Browse the College Archives and you will get the impression of Blair-Bell as a striking but complicated man with a reputation for ruthlessness and spite which, at times, far outshone his notable achievements in medicine. His stubbornness and refusal to compromise his vision for the College, which had been an incredible asset during its formation, alienated several of his colleagues and friends in his later years including, most famously, Comyns Berkeley, the College’s Honorary Treasurer.

Bertrand Edward Dawson, President of the Royal College of Physicians, described Blair-Bell in 1935 as ‘a restless, lovable torch-bearer, who never forgot or allowed anyone else to forget that he was bearing the torch.’

2016 marked the 80th anniversary of Blair-Bell’s sudden death. He died on 25th January 1936 from a coronary thrombosis on the train home from London after a College Committee meeting. He was 64 years of age.

Visit the RCOG and Blair-Bell’s influence is everywhere. His hand guided the selection and design of the College’s robes, colours, crest and coat of arms, and its motto Super Ardua Consurgamus Floreat Collegium (‘Together we shall rise above our difficulties, long may the College flourish’) was adapted from Blair-Bell’s family coat of arms.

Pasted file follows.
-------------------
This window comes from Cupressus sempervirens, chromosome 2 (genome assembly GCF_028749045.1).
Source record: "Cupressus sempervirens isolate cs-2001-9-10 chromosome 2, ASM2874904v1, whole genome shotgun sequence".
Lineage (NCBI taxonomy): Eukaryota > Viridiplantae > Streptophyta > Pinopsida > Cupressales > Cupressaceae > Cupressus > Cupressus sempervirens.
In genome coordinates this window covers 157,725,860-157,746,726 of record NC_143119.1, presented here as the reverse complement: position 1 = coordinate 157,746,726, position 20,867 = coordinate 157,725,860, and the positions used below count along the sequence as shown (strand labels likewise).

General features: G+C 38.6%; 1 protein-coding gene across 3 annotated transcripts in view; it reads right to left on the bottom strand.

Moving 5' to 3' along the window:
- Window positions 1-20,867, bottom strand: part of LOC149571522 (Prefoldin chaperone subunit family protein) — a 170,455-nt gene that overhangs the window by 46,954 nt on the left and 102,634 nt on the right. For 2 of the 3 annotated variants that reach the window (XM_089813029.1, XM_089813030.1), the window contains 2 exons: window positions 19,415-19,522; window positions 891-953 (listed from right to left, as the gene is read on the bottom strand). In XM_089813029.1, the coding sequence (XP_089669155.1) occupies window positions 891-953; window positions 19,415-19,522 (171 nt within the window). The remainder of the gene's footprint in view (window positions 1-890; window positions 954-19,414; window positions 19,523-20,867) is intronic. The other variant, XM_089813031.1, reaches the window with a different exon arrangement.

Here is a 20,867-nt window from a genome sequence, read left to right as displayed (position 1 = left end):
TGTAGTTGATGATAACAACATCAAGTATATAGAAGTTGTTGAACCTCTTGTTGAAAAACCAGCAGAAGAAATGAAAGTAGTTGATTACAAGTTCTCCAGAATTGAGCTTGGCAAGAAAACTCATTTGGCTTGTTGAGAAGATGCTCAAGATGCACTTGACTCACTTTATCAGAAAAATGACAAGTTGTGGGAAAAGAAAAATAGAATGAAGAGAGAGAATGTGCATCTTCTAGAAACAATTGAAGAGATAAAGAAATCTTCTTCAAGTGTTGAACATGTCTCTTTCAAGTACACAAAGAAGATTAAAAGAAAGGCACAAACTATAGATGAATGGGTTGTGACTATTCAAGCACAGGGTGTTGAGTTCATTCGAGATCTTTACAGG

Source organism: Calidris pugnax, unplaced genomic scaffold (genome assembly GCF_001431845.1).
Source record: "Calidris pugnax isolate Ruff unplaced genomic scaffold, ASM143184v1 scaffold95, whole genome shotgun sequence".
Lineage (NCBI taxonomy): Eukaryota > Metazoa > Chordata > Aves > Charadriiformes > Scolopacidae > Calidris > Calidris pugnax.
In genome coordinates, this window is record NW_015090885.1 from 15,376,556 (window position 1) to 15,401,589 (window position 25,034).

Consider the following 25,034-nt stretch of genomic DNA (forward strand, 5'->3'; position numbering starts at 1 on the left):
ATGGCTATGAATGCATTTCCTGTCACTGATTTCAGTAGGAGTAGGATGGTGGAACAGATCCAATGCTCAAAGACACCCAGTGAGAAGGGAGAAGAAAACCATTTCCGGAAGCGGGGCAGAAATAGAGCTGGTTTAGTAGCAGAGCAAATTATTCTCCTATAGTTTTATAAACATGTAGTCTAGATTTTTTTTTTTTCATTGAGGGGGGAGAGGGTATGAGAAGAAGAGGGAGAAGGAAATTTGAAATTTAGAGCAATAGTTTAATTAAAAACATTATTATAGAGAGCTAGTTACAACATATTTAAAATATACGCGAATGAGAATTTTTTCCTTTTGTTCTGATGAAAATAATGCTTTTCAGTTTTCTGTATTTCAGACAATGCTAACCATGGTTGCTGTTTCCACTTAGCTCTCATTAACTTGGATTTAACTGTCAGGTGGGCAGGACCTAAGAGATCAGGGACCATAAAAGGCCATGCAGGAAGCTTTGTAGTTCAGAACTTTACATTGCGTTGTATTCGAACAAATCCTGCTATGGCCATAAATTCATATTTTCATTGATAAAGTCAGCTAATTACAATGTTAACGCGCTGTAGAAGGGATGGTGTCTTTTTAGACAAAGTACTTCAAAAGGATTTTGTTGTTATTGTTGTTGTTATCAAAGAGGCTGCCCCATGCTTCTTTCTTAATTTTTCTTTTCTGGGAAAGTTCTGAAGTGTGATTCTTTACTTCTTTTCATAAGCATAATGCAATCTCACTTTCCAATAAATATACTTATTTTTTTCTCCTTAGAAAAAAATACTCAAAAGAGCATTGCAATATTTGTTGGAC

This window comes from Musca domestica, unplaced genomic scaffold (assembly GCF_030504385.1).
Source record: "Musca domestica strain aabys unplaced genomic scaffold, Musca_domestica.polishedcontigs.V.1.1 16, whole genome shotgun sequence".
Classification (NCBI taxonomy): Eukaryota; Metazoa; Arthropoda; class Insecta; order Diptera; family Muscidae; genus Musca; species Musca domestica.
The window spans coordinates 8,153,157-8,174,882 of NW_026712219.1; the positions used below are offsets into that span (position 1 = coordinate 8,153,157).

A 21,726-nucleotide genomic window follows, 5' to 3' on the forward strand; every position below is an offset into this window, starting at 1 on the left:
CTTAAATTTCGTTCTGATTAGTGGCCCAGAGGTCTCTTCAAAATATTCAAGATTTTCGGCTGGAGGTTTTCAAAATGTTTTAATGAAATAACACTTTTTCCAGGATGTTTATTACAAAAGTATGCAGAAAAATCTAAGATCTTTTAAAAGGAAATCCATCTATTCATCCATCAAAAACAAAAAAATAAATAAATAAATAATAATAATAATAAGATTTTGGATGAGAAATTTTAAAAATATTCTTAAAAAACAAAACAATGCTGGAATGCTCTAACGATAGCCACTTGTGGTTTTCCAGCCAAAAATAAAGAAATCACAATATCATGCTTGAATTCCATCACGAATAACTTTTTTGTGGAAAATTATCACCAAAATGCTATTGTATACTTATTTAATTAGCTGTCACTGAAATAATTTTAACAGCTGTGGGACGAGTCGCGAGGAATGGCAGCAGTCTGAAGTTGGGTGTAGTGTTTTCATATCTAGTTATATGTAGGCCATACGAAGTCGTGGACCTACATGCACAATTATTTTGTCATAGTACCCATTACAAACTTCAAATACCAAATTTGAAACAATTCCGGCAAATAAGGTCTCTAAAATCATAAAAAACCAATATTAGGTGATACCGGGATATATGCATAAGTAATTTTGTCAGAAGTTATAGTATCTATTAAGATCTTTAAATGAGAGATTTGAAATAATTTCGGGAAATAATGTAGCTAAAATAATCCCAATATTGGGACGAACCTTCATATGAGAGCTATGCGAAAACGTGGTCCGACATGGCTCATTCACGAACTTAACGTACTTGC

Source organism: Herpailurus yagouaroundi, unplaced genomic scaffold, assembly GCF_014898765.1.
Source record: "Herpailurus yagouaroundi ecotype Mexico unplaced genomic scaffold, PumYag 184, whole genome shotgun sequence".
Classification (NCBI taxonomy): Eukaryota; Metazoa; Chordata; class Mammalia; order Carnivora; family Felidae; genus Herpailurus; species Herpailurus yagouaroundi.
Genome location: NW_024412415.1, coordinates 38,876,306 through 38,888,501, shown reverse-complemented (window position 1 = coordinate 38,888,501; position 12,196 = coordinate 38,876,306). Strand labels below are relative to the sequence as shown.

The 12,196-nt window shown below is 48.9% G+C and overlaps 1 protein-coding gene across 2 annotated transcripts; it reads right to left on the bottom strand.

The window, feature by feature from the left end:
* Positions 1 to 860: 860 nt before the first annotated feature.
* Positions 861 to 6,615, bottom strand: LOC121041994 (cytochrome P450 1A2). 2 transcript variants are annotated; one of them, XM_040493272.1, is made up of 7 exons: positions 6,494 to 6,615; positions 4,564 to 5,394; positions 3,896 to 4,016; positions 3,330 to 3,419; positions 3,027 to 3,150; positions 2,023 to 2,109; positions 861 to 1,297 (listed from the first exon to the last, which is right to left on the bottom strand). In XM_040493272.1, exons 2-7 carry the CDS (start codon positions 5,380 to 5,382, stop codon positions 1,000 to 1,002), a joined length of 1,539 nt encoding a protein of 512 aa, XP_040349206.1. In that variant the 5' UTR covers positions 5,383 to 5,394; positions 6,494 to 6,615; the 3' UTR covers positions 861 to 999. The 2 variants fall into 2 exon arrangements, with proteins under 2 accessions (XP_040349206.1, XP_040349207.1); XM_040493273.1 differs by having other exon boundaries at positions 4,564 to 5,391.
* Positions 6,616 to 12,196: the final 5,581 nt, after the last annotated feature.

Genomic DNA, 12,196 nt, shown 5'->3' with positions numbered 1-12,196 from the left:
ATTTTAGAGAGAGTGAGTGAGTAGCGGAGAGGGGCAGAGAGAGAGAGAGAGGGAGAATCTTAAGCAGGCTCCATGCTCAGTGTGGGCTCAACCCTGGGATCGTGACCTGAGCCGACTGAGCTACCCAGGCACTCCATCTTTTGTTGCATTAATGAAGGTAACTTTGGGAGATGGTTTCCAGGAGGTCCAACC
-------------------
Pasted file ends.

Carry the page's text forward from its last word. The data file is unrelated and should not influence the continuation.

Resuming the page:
In 1931 he wrote to Fletcher Shaw ‘Unless we establish our own traditions and take our proper place in the sun as obstetricians and gynaecologists, you may be quite sure no one else will do it for us.’ His words were taken to heart and a few years after Blair-Bell’s death the College was to achieve his and Fletcher Shaw’s dream of a Royal Charter, becoming the third royal medical college to be established in England.


Free Exhibit at the RCOG Library

Many Charming Letters

A small selection of charming, amusing and illuminating letters exchanged between RCOG co-founders William Blair-Bell and William Fletcher Shaw during the early years of the College will be on display in the RCOG Library Reading Room from Monday 21st November.

A caricature of William Blair-Bell by W.J. Laird (circa 1929)
A caricature of William Blair-Bell by W.J. Laird (circa 1929)

Joining these letters will be artefacts from the College’s heritage collections including William Fletcher Shaw’s obstetric instruments, William Blair-Bell’s original designs for the College’s official seal, and the badge worn by the College’s Presidents at official ceremonies.

Entry is free and commemorative postcards will be on sale in the Library and at the College reception desk.

Visit us:

Royal College of Obstetricians and Gynaecologist
27 Sussex Place
Regent’s Park
London NW1 4RG
https://www.rcog.org.uk/en/contact-us/directions/

Explore Your Archive

Explore Your Archive is a campaign designed for archives of all kinds throughout the UK and Ireland. It is run by The National Archives and the Archives and Records Association. This year the main launch week will run from 19 to 27 November 2016. 

Find out more at http://exploreyourarchive.org/